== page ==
Attack resistance is assessed based on attack performance in accordance with BS EN 1627/1630, Resistance Class 2 (RC2). Within these requirements, the product must be able to withstand a physical attack for a minimum of three minutes and a maximum of 23 different tools can be used during various attacks. For outdoor use equipment, water spray is addressed as part of the required ingress tests to help ensure the system can withstand a 6.3 mm spray nozzle test in accordance with IEC 60529 and will not grant access as a result of ingress. Further, the Standard adds requirements to address “door forced” and “door held open” trouble conditions along with the annunciation of loss of primary power to indicate the equipment is operating on standby power.
Assuming normal operating conditions, requirements are also in place to address the use of industry de-facto interface protocols such as Wiegand and Open Supervised Device Protocol (OSDP) formats. An overview of some additional requirements that align with international norms can be found below:
- Supply-line Transients – Test performed in accordance to IEC 61000-4-12, with IEEE C62.41 noted as an alternate
- Input/Output Circuit Transients – Test performed in accordance to IEC 61000-4-5, with the legacy UL 294 access control system test noted as an alternate test method
- Variable Ambient Temperature – Products must withstand temperature exposure to 45°C, rather than 49°C as outlined in UL 294, to better reflect typical environmental conditions in the UK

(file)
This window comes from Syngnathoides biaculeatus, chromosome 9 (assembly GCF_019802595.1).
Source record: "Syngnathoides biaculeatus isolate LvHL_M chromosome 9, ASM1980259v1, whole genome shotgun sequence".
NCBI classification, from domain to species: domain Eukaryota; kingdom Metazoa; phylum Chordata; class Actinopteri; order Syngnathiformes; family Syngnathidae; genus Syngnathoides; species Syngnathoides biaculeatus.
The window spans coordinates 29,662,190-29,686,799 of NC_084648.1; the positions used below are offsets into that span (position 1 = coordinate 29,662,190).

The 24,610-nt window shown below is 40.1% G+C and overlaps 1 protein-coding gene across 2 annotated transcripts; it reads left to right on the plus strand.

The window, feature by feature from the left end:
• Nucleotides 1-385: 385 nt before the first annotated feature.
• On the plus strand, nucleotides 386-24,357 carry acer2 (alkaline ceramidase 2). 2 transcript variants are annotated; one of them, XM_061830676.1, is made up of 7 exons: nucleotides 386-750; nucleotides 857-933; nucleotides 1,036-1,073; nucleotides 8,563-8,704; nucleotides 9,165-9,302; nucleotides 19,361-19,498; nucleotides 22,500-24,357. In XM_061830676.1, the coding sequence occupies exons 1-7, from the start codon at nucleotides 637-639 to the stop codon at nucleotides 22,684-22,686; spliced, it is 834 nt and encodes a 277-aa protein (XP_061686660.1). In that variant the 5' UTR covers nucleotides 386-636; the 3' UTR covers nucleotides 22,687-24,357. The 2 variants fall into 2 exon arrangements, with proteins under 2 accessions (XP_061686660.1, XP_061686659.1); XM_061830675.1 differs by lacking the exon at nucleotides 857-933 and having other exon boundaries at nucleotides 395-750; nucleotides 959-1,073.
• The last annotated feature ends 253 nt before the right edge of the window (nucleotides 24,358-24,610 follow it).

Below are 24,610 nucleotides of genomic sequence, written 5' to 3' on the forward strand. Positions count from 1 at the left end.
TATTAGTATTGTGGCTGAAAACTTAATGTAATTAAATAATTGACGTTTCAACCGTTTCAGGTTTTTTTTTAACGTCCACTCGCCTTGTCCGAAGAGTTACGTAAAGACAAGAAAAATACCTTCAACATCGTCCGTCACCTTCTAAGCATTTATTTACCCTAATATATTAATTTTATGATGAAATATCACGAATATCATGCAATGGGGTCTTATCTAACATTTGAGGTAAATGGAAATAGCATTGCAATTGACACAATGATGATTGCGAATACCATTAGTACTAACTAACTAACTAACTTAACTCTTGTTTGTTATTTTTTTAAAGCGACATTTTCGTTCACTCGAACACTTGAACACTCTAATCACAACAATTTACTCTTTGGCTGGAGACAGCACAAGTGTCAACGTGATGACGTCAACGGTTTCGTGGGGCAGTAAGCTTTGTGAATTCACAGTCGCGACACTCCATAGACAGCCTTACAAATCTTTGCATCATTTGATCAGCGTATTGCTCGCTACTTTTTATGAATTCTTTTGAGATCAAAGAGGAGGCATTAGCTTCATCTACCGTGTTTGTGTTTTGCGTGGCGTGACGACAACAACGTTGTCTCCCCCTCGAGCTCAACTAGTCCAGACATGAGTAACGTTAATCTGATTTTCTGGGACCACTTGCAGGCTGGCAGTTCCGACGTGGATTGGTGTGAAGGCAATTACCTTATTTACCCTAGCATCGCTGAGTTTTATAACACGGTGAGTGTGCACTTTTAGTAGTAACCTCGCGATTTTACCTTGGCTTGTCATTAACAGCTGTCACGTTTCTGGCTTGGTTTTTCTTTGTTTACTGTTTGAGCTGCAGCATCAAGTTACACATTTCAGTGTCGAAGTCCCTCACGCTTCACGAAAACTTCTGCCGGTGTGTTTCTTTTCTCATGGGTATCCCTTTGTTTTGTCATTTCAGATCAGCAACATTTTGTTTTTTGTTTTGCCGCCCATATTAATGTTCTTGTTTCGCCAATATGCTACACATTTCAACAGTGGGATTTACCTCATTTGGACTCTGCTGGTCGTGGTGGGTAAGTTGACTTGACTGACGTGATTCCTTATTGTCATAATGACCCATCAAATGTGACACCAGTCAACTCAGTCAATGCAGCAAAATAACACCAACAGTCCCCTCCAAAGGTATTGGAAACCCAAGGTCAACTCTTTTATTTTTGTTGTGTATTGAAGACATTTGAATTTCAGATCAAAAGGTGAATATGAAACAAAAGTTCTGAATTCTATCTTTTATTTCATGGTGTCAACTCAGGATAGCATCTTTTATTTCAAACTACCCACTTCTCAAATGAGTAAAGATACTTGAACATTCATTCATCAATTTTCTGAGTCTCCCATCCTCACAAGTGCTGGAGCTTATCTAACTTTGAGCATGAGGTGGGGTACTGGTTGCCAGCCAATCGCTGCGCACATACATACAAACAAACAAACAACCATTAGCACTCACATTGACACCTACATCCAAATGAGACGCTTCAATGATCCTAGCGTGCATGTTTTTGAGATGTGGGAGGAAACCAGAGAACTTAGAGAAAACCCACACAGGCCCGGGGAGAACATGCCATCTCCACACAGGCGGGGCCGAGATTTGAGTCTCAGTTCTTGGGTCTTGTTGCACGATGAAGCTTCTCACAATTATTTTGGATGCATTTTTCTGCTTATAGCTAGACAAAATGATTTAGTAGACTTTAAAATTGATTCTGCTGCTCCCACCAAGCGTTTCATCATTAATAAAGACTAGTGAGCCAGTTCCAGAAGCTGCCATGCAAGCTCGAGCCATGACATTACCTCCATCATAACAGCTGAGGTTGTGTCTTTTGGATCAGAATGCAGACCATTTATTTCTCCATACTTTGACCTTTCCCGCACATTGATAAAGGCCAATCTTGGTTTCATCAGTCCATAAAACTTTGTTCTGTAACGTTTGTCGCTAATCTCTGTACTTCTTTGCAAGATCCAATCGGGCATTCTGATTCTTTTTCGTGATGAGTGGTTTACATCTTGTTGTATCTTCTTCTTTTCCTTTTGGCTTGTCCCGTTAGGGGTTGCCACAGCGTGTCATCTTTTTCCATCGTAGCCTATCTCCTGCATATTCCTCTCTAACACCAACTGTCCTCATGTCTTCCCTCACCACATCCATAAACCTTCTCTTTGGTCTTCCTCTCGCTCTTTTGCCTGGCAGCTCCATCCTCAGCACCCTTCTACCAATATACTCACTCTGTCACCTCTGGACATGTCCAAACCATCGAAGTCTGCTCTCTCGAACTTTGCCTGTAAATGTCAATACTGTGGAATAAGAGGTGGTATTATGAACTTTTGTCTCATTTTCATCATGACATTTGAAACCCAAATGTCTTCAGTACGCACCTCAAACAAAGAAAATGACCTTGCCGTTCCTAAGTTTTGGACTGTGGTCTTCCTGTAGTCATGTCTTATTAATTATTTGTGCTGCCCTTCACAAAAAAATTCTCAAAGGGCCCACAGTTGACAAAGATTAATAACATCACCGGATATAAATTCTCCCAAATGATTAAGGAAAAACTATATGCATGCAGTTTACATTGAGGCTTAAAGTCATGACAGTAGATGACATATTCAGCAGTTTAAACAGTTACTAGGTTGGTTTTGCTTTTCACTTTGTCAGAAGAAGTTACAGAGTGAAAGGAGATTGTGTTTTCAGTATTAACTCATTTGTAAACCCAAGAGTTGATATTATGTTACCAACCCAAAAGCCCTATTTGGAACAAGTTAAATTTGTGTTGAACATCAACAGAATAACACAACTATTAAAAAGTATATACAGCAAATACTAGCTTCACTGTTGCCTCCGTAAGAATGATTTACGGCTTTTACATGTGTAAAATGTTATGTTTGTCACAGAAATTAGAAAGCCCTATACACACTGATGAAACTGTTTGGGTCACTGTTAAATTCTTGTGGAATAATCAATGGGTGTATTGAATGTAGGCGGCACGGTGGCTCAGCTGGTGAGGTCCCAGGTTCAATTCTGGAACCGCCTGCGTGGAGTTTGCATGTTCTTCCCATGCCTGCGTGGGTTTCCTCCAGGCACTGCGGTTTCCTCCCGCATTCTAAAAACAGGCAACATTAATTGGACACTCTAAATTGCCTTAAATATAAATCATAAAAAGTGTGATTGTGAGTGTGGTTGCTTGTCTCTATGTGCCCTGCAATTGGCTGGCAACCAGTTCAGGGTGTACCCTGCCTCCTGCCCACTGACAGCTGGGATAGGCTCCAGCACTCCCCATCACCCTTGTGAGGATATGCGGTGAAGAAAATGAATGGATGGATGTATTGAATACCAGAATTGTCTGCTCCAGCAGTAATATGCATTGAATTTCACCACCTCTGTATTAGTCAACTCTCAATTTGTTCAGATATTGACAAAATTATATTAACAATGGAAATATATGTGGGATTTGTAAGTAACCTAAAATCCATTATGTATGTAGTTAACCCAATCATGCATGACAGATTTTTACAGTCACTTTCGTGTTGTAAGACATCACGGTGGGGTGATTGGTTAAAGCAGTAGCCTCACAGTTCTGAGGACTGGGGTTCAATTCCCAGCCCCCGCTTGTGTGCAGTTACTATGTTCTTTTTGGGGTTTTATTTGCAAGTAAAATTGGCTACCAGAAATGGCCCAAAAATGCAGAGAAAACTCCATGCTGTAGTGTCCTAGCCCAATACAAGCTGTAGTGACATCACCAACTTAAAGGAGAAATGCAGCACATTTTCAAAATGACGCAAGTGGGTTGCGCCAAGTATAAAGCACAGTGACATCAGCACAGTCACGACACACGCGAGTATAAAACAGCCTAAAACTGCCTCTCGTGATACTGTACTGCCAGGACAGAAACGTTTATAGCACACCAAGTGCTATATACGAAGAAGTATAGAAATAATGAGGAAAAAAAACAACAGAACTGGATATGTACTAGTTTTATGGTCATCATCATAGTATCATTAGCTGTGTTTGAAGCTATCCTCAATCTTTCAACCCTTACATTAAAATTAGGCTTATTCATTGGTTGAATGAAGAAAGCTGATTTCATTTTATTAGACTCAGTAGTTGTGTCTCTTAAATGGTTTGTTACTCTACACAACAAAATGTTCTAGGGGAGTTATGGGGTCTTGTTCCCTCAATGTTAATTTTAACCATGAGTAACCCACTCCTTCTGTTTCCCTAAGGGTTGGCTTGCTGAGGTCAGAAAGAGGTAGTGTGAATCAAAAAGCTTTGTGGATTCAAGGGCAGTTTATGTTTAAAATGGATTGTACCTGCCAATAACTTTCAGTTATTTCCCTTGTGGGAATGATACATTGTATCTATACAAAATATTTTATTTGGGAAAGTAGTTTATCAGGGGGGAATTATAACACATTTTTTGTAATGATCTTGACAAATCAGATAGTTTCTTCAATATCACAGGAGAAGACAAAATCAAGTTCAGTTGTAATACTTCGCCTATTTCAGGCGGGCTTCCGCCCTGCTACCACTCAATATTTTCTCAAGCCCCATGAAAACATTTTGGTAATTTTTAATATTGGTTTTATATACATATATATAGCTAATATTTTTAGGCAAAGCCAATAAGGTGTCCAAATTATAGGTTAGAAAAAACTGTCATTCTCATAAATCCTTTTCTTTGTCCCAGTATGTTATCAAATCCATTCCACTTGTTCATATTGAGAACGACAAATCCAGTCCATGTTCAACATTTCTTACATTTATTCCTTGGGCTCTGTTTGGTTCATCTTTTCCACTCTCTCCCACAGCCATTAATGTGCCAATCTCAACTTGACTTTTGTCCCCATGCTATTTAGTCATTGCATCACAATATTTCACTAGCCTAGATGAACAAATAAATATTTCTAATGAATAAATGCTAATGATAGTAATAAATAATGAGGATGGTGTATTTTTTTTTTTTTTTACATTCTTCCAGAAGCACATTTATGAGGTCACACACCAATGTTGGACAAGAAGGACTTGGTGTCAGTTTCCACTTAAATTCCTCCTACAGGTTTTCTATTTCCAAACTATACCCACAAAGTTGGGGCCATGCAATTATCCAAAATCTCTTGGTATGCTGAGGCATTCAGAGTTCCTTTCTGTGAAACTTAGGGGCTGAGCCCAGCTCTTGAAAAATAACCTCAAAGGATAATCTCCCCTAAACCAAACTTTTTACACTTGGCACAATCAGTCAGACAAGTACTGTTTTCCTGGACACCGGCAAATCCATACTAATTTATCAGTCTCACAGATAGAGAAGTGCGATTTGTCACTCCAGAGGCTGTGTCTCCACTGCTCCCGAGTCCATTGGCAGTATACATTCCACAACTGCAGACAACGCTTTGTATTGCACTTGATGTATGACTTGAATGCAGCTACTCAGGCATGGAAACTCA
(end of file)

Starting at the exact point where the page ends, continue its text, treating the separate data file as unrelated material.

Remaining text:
Finally, encrypted communication and line security requirements are detailed in the Standard, but software cybersecurity is an ever-evolving challenge that is offered as a separate element of service through the UL 2900 series of Standards. As the world becomes increasingly connected, with more products joining the Internet of things (IoT) every day, guarding again a cyberattack is just as important as seeking to prevent access gained through physical means. In addition to UL 293, a third-party evaluation to a Standard such as UL 2900-2-3, Outline of Investigation for Software Cybersecurity for Network-Connectable Products, Part 2-3: Particular Requirements for Security and Life Safety Signaling Systems, can work in complement to assess software vulnerabilities that may be present in an access control system.
Ensuring the reliable performance of an access control system is only a part of SBD’s larger focus, but it is a critical component of building security. As an element of tiered security of a building, access control panels provide much needed security and peace of mind to building owners and residents. Combining the dedicated, UK focus maintained by SBD with the standards development, testing, and certification services of UL proved to be the ideal solution to enhancing building security in a way that works to complement the efforts of the UK Police Authorities.
Lou Chavez is UL’s Principal Engineer, responsible for the technical oversight of physical and electronic security categories and the technical relevance of UL’s related security standards. Lou has 30 years of experience with national and international standards development, regulatory, code development and conformity assessment areas.